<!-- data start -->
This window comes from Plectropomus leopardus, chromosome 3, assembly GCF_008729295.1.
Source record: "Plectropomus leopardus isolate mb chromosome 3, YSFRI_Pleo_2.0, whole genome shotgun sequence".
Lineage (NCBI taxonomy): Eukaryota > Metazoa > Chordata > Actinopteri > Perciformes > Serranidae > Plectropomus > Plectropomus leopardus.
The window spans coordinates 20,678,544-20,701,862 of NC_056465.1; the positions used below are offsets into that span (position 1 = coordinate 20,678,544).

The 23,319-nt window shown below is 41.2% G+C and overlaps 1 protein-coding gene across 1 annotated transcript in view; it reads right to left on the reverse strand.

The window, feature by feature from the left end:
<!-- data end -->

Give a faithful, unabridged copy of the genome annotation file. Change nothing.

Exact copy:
This window comes from Plectropomus leopardus, chromosome 3, assembly GCF_008729295.1.
Source record: "Plectropomus leopardus isolate mb chromosome 3, YSFRI_Pleo_2.0, whole genome shotgun sequence".
Lineage (NCBI taxonomy): Eukaryota > Metazoa > Chordata > Actinopteri > Perciformes > Serranidae > Plectropomus > Plectropomus leopardus.
The window spans coordinates 20,678,544-20,701,862 of NC_056465.1; the positions used below are offsets into that span (position 1 = coordinate 20,678,544).

The 23,319-nt window shown below is 41.2% G+C and overlaps 1 protein-coding gene across 1 annotated transcript in view; it reads right to left on the reverse strand.

The window, feature by feature from the left end: